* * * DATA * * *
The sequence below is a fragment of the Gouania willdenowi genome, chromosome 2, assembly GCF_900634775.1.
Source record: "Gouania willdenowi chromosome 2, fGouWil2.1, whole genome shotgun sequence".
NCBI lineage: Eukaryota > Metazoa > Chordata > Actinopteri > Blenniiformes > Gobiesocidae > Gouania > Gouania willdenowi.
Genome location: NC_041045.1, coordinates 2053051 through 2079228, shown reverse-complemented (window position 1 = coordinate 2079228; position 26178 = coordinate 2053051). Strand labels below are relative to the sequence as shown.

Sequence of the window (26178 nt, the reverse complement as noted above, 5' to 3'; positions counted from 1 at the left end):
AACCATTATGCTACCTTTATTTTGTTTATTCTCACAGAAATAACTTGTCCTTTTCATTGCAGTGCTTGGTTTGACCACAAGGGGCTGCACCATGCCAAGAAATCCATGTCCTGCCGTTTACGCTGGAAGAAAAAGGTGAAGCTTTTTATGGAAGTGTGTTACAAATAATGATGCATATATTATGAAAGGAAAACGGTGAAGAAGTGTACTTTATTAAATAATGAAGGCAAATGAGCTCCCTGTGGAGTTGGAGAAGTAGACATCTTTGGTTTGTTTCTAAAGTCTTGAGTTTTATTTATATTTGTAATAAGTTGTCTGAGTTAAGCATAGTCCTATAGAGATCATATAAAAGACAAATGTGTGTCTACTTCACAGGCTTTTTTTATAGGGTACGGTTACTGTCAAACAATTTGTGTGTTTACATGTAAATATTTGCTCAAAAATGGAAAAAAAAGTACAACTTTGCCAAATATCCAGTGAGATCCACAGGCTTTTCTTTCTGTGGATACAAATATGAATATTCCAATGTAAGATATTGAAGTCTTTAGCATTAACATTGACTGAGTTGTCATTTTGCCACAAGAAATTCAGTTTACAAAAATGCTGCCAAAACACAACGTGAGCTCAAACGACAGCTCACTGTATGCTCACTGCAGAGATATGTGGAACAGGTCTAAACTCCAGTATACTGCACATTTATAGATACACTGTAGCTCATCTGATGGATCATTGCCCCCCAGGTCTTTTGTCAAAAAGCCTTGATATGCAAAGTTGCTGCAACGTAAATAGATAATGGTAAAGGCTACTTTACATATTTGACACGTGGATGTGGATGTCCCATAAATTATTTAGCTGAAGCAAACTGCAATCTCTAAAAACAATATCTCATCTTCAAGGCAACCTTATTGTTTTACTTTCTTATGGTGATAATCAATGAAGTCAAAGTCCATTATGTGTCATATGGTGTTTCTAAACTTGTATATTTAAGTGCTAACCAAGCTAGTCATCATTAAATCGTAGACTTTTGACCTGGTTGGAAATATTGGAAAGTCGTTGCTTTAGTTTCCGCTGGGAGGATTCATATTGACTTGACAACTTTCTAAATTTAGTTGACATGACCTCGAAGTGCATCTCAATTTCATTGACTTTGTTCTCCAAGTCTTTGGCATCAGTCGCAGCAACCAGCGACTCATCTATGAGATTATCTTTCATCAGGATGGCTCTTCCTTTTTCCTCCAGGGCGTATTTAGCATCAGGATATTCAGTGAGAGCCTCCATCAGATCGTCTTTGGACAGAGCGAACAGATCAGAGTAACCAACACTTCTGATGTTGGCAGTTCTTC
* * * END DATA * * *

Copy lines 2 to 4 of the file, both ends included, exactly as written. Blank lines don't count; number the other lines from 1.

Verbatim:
Source record: "Gouania willdenowi chromosome 2, fGouWil2.1, whole genome shotgun sequence".
NCBI lineage: Eukaryota > Metazoa > Chordata > Actinopteri > Blenniiformes > Gobiesocidae > Gouania > Gouania willdenowi.
Genome location: NC_041045.1, coordinates 2053051 through 2079228, shown reverse-complemented (window position 1 = coordinate 2079228; position 26178 = coordinate 2053051). Strand labels below are relative to the sequence as shown.